Šejhova Korija

Walking from Bentbaša along Ambassador Alley, over Kozija Ćuprija and further down the road that returns to Sarajevo from the west, will bring you to a hill on the left bank of the Miljacka.


This spot once served as the eastern entrance to the city, and Šejhova Korija (koru, Turkish=hill, grove) was the center of religious and social life.

It is known that the earliest dervish lodges (khaniqahs, tekkes) were founded when the Ottomans first came to BiH (beg. 14th c), a few decades before the Kingdom of Bosnia finally fell.

Long before the arrival of Isa Bey Ishaković, who laid the foundations for urban Sarajevo with his endowment, wondering Mevlevi Sufis came to this valley and erected their wooden dervish lodge on Šejhova Korija, a hill beside the river. 

Later on, after Sarajevo’s founding, it was here that members of different guilds had their “kušanme” festivities, where guild apprentices were promoted to journeymen and then to masters. The first day of spring (Sultan Nevruz) and the birthday of Hazrat Ali were celebrated, iftars were held, excursions were organized….

Dervishes cave

At the base of the hill was a small cave used by dervishes for their 40-day solitary retreats.

Water from the Miljacka, which was crystal clear and teeming with trout, was used for different purposes, but water from the nearby Ebu Hajat spring – the famous Water of Life – was used for drinking and ablutions.

The Ebu Hajat spring never dried up, and it was believed that the water was holy and that a man could drink from it only after he had fallen to his knees, in sajdah. Sarajevans would take the water home with them, and it was from this spot that they offered provisions to travelers on the Carigrad Road.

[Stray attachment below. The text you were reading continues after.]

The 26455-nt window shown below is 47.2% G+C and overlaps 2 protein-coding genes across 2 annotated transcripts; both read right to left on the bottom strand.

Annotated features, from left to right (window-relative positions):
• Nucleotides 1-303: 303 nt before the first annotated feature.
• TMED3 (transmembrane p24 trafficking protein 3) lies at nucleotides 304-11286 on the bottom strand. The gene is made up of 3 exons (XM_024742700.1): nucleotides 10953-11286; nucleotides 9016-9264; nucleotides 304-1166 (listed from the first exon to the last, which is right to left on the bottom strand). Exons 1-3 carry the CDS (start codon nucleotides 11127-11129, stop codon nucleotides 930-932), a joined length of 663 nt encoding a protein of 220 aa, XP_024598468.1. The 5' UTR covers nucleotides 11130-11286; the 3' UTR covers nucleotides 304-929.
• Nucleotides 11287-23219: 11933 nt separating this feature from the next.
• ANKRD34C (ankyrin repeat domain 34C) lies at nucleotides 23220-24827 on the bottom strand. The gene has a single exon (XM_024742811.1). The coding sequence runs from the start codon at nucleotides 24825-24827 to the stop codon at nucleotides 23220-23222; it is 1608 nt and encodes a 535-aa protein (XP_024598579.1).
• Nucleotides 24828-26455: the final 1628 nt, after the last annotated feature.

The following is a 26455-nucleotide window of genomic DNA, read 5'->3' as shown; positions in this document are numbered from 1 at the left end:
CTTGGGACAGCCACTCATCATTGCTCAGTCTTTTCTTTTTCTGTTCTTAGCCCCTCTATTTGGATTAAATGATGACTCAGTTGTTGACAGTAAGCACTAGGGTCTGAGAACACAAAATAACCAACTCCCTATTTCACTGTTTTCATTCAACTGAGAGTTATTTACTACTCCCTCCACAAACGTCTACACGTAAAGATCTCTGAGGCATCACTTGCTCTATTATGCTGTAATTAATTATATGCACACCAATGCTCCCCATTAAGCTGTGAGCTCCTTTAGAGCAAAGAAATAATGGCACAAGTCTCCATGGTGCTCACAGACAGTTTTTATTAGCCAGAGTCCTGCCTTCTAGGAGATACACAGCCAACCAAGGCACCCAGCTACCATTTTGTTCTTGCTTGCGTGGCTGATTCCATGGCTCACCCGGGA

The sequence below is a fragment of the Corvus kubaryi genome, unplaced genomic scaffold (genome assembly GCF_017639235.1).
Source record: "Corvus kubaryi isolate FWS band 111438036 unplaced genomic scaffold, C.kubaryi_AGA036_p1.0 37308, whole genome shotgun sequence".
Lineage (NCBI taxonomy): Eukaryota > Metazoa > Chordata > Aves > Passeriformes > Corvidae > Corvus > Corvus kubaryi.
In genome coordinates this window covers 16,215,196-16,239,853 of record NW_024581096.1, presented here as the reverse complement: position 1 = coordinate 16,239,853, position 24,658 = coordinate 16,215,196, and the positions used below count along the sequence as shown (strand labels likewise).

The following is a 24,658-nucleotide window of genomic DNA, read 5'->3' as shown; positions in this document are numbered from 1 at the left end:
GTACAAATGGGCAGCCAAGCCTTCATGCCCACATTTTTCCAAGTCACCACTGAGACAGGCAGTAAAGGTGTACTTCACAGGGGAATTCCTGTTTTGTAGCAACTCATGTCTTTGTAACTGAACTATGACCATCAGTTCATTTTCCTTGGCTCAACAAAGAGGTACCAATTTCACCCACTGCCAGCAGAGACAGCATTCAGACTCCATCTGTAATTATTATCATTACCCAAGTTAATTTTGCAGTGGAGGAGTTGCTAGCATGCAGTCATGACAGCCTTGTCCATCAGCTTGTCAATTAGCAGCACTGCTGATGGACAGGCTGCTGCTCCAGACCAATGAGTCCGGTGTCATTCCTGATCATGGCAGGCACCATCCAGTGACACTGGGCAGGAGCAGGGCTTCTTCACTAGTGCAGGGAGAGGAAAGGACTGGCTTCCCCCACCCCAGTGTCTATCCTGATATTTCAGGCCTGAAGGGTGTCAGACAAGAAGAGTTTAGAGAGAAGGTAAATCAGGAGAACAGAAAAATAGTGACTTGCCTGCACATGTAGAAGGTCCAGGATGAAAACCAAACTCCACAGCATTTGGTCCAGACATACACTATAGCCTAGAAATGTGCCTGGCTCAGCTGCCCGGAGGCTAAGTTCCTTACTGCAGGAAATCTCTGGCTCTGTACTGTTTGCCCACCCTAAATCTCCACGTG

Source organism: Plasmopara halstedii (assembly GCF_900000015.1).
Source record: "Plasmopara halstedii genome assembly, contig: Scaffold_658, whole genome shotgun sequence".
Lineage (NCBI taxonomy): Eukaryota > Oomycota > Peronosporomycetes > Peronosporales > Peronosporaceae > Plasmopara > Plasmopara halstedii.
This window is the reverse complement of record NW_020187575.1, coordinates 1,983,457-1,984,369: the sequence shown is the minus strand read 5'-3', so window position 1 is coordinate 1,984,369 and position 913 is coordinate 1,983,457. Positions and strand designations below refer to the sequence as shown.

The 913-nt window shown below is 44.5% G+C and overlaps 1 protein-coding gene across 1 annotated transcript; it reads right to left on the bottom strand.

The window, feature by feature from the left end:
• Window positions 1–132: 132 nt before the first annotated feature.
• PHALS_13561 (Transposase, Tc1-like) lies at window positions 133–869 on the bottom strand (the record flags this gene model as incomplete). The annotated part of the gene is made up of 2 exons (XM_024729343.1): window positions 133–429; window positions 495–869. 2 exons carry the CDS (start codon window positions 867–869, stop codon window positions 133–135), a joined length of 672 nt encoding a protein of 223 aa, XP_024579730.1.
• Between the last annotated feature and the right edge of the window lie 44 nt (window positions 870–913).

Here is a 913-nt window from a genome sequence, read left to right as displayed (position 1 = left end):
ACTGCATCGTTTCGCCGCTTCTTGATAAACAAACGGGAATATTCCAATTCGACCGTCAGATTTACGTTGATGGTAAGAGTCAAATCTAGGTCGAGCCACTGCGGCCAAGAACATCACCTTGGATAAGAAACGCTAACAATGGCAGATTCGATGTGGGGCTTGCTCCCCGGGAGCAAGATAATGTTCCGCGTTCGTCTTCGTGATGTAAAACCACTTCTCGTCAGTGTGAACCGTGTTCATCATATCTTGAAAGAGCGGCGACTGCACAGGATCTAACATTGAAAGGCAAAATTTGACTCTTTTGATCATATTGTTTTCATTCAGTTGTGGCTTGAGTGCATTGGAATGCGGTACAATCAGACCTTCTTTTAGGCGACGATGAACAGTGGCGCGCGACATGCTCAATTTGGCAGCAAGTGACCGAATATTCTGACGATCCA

An official Mevlevi khaniqah, Isa Bey’s Tekke, was built about one kilometer from this spot after Isa Bey Ishaković’s arrival in 1458.

The first coffeehouse was later opened on Bentbaša, next to the tekke. Known as Šabanova Kahva, it was where Sufis, residents and city officials gathered.

The Mevlevi Bridge, an inn with a public kitchen and a small dam (bent, which is why this area is called Bentbaša), were nearby.

The Mevlevi lodge on Šejhova Korija was burned when Eugene of Savoy sacked Sarajevo.

National Monument of BiH

In 2005, the Committee for the Preservation of National Monuments of BiH made the entire Isa Bey Tekke complex a National Monument. It comprises: the Isa Bey Tekke archeological site and dervish cemetery in the courtyard; the Ebu Hajat spring, two dervish tombstones and the dervish cave (ćilehana).

The tombstones with Mevlevi turbans, but no inscriptions, have remained intact as final resting places for Mevlevi sages, Sultan Ahmet and Abdul Mahmut.

Šejhova Cave and the Ebu Hajat spring have been preserved.

Isa Bey’s Tekke was damaged by many fires and floods, and was razed to the ground in 1957 when the road was laid.